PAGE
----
Gough's Model Of Reading

The sample essay on Gough’s Model Of Reading deals with a framework of research-based facts, approaches, and arguments concerning this theme. To see the essay’s introduction, body paragraphs and conclusion, read on.

Suppose the eye of a moderately skilled adult reader (henceforth, THE READER) were to fall on this sentence, and that he were to read it aloud. – One second after his initial fixation, only the first word will have been uttered. But during that second, a number of events will have transpired in the mind of the Reader.

If we knew the train of events, we would know about the different reading processes. If we knew these processes, we would know what the child must learn to become a READER.

First, it tries to describe the sequence of events that transpire in one second of reading, in order to suggest the nature of the processes that link them. – Second, it attempts to relate this description to some facts about the acquisition of reading.

– The description of chain of events is intended to be exhaustive in conviction that the complexity of the reading process cannot be fully appreciated. Thus, it is detailed by choice, speculative by necessity, and almost certainly flawed.

The Reading process begins with an eye fixation. The Reader’s eyes focus on a point slightly indented from the beginning of the line. They remain on the fixation for some 250msec. They will sweep 1-4 degrees of visual angle, around 10-12 letter spaces to the right, consuming 10-23msec, and a new fixation will begin.

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– When the initial fixation is achieved, a visual pattern is reflected onto the retina. This sets in motion a complicated sequence of activity in the visual system, finishing in the formation of an ICON.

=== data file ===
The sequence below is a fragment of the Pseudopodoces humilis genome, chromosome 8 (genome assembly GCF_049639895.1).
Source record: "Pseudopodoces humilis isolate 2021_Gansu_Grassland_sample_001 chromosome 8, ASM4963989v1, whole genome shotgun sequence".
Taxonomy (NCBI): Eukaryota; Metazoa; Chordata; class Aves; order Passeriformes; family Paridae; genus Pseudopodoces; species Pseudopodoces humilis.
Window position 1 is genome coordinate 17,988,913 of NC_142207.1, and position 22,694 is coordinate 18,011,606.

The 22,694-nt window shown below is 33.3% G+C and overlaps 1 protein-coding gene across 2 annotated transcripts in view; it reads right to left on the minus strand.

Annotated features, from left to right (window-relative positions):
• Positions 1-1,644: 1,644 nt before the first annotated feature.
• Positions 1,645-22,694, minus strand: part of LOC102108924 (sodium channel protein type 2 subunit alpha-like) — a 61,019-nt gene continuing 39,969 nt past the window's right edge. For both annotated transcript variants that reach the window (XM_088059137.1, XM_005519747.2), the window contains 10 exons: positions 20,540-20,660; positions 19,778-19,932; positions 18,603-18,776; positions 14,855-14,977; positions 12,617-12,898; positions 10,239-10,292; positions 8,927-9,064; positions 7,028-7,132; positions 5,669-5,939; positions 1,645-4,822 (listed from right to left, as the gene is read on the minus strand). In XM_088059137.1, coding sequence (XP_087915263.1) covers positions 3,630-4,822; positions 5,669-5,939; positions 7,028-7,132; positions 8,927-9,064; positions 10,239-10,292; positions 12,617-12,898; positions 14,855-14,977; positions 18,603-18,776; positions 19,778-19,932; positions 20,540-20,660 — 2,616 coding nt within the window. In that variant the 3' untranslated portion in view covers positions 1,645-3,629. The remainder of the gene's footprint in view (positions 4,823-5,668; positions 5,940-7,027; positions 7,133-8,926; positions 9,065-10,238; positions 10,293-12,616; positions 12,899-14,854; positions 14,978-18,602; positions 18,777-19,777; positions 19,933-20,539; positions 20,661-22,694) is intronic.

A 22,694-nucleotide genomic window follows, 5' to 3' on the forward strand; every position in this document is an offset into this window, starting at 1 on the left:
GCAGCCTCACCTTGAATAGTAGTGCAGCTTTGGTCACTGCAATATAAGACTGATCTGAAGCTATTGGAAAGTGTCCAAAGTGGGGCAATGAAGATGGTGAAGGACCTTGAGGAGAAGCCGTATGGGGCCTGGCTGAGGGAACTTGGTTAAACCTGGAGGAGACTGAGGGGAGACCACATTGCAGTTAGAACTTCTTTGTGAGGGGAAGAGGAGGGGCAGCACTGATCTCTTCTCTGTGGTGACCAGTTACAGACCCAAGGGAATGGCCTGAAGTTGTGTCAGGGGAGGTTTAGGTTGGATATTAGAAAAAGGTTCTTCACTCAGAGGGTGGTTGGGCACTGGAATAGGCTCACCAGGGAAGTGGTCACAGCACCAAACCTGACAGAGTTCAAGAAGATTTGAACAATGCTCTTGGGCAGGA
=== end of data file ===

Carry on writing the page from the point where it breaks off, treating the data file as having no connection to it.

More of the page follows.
Gough Model

Reading begins through cognitive and visual processes. The icon is a entral event, presumably corresponding to neural activity in the striate cortex and it is an “unidentified” or “pre-categorical” visual image, a set of bars, slits, edges, curves, angles, and breaks. – Even though the icon contains any form of content, iconic buffer has a substantial capacity. The decay of the icon persists for several seconds if the stimulus is followed by darkness or it can be erased.

Data suggest a comparable rate: – MASKED RECOGNITION THRESHOLD for familiar five letter words to be roughly 90 msec. (Scharf, Zamansky, et al. 1966) – VISUAL RECOGNITION LATENCY increases steadily from 615 msec for three-letter words to 693 msec for ten-letter words. (Stewart, James, et al. , 1969) – Four-letter words are acknowledged some 35 msec faster than six-letter words. (Gough and Stewart, 1970)

Two possibilities: – The lexicon ID directly accessible from the character register that the reader goes “directly” from print to meaning. – We go directly from print to meaning in the way of speech. A Third Hypothesis: – Getting the advantages of both and the disadvantages of neither